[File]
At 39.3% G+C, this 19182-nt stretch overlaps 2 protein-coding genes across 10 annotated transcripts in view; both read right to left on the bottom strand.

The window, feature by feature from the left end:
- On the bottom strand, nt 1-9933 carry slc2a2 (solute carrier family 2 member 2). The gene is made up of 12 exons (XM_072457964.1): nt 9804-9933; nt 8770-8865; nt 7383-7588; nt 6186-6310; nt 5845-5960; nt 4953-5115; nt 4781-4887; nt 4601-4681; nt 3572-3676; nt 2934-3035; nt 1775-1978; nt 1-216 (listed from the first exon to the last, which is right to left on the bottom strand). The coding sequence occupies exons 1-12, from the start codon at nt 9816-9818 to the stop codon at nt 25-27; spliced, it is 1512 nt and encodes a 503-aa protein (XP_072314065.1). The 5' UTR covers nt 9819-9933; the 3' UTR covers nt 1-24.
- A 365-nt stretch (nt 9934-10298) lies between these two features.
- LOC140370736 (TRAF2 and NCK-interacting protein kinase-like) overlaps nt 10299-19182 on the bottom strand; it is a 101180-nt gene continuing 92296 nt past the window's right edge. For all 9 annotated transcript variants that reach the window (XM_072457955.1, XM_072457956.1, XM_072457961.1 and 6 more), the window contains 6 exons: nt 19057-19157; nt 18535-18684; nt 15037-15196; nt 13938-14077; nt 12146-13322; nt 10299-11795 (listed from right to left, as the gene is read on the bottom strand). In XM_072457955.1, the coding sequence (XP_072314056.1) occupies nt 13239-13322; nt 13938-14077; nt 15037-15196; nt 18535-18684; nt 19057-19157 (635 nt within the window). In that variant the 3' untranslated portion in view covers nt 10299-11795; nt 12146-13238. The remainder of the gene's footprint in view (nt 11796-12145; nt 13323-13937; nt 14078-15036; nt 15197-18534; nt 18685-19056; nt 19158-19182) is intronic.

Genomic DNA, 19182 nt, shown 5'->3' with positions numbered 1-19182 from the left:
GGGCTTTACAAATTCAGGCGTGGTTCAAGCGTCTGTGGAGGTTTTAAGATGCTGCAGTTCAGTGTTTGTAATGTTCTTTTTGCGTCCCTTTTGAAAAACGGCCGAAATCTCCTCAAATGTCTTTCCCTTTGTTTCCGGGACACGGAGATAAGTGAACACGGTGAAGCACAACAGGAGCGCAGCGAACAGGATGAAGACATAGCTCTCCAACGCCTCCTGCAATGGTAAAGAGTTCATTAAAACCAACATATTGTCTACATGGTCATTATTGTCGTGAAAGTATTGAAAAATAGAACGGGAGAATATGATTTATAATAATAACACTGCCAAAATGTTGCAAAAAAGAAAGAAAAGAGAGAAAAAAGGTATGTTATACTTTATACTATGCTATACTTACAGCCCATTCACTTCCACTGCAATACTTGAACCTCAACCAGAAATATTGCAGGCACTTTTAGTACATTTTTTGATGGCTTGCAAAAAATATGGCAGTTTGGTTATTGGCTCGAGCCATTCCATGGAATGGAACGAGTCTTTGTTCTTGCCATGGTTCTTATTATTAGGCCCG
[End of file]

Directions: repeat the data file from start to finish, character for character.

At 39.3% G+C, this 19182-nt stretch overlaps 2 protein-coding genes across 10 annotated transcripts in view; both read right to left on the bottom strand.

The window, feature by feature from the left end:
- On the bottom strand, nt 1-9933 carry slc2a2 (solute carrier family 2 member 2). The gene is made up of 12 exons (XM_072457964.1): nt 9804-9933; nt 8770-8865; nt 7383-7588; nt 6186-6310; nt 5845-5960; nt 4953-5115; nt 4781-4887; nt 4601-4681; nt 3572-3676; nt 2934-3035; nt 1775-1978; nt 1-216 (listed from the first exon to the last, which is right to left on the bottom strand). The coding sequence occupies exons 1-12, from the start codon at nt 9816-9818 to the stop codon at nt 25-27; spliced, it is 1512 nt and encodes a 503-aa protein (XP_072314065.1). The 5' UTR covers nt 9819-9933; the 3' UTR covers nt 1-24.
- A 365-nt stretch (nt 9934-10298) lies between these two features.
- LOC140370736 (TRAF2 and NCK-interacting protein kinase-like) overlaps nt 10299-19182 on the bottom strand; it is a 101180-nt gene continuing 92296 nt past the window's right edge. For all 9 annotated transcript variants that reach the window (XM_072457955.1, XM_072457956.1, XM_072457961.1 and 6 more), the window contains 6 exons: nt 19057-19157; nt 18535-18684; nt 15037-15196; nt 13938-14077; nt 12146-13322; nt 10299-11795 (listed from right to left, as the gene is read on the bottom strand). In XM_072457955.1, the coding sequence (XP_072314056.1) occupies nt 13239-13322; nt 13938-14077; nt 15037-15196; nt 18535-18684; nt 19057-19157 (635 nt within the window). In that variant the 3' untranslated portion in view covers nt 10299-11795; nt 12146-13238. The remainder of the gene's footprint in view (nt 11796-12145; nt 13323-13937; nt 14078-15036; nt 15197-18534; nt 18685-19056; nt 19158-19182) is intronic.

Genomic DNA, 19182 nt, shown 5'->3' with positions numbered 1-19182 from the left:
GGGCTTTACAAATTCAGGCGTGGTTCAAGCGTCTGTGGAGGTTTTAAGATGCTGCAGTTCAGTGTTTGTAATGTTCTTTTTGCGTCCCTTTTGAAAAACGGCCGAAATCTCCTCAAATGTCTTTCCCTTTGTTTCCGGGACACGGAGATAAGTGAACACGGTGAAGCACAACAGGAGCGCAGCGAACAGGATGAAGACATAGCTCTCCAACGCCTCCTGCAATGGTAAAGAGTTCATTAAAACCAACATATTGTCTACATGGTCATTATTGTCGTGAAAGTATTGAAAAATAGAACGGGAGAATATGATTTATAATAATAACACTGCCAAAATGTTGCAAAAAAGAAAGAAAAGAGAGAAAAAAGGTATGTTATACTTTATACTATGCTATACTTACAGCCCATTCACTTCCACTGCAATACTTGAACCTCAACCAGAAATATTGCAGGCACTTTTAGTACATTTTTTGATGGCTTGCAAAAAATATGGCAGTTTGGTTATTGGCTCGAGCCATTCCATGGAATGGAACGAGTCTTTGTTCTTGCCATGGTTCTTATTATTAGGCCCG